METCALFE — The place practically glowed with Allis-Chalmers orange as the farm community and vintage farm machinery buffs gathered June 12 to show support for Skuce Repairs, the well-respected independent tractor repair shop that lost most of its property in a devastating Boxing Day fire last year.
When the gavel came down a final time at Stanley’s Olde Maple Lane Farm, the live fundraiser auction raised over $11,000 to assist the mom-and-pop operation with expenses beyond its insurance. Since early January, Skuce Repairs, south of urban Ottawa, in Vernon, is now operating out of company matriarch Linda Skuce’s home garage and converted machine shed — as the business previously did before the shop was built in 1995. Construction has not yet started on a replacement.
Skuce’s sons Ron and Barry and grandson Aaron are today employed by the three-generation shop, carrying on the tradition of the late Ab Skuce — Linda’s husband — known for his expertise with Allis-Chalmers tractors and any other machine.
An emotional Linda Skuce looked on, at times gob-smacked, as more and more funds were raised. She embraced Allis-Chalmers collector George Nesbitt, of Renfrew, after he paid $3,200 for an Allis-Chalmers child’s pedal tractor. The rare unit was donated into the auction by Metcalfe farmer Glenn Edwards. Nesbitt then gave the toy to the Skuce family for their new shop.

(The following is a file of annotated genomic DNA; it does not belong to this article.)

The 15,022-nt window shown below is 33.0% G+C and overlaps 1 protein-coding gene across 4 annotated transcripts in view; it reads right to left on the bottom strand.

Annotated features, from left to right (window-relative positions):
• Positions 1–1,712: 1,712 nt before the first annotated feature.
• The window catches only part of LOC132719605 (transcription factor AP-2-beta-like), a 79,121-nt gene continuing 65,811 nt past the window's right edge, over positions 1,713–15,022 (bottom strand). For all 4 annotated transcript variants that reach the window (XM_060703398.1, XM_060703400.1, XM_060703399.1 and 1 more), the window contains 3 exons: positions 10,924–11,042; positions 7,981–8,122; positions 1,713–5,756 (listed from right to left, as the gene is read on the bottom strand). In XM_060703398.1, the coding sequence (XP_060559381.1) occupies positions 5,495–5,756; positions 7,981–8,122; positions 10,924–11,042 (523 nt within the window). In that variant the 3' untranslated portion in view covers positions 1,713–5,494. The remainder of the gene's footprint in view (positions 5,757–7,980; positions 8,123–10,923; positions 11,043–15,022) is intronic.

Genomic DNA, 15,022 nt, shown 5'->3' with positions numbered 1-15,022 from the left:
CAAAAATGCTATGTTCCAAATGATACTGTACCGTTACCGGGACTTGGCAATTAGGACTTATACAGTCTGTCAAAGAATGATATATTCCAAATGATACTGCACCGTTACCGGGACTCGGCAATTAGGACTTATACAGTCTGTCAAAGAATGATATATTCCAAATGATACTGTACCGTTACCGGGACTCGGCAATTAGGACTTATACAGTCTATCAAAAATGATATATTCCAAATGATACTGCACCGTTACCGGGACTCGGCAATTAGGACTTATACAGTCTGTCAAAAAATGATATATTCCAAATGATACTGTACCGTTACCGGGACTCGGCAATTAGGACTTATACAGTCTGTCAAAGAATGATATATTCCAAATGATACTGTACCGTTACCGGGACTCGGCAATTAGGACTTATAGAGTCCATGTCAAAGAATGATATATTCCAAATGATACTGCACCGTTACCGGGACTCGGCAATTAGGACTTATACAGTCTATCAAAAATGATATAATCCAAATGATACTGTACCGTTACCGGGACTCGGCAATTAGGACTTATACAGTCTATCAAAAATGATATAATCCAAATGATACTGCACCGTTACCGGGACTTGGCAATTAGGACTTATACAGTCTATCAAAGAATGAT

She thanked the crowd and expressed gratitude that no one was hurt in the fire, noting the losses amounted to “just stuff” in the end.
Stanley’s proprietor Earl Stanley said the Skuce family has always treated him well while servicing his various machines for nearly 40 years. He estimated about 600 people attended, including members of Vintage Iron and Traditions of Eastern Ontario who brought antique equipment that took part in displays and a tractor pull.
Excavation and snow-removal company operator Mike Morris recalled how Ron Skuce saved his bacon in the dead of winter, going above and beyond by getting up at 3 a.m. to fix his grader when he needed it most. Nobody else would have done it, Morris said.
“I think it’s a good tribute to a family that’s looking after us all the time,” Metcalfe cash-cropper Doug Reaney observed. “We need them more than they need us.”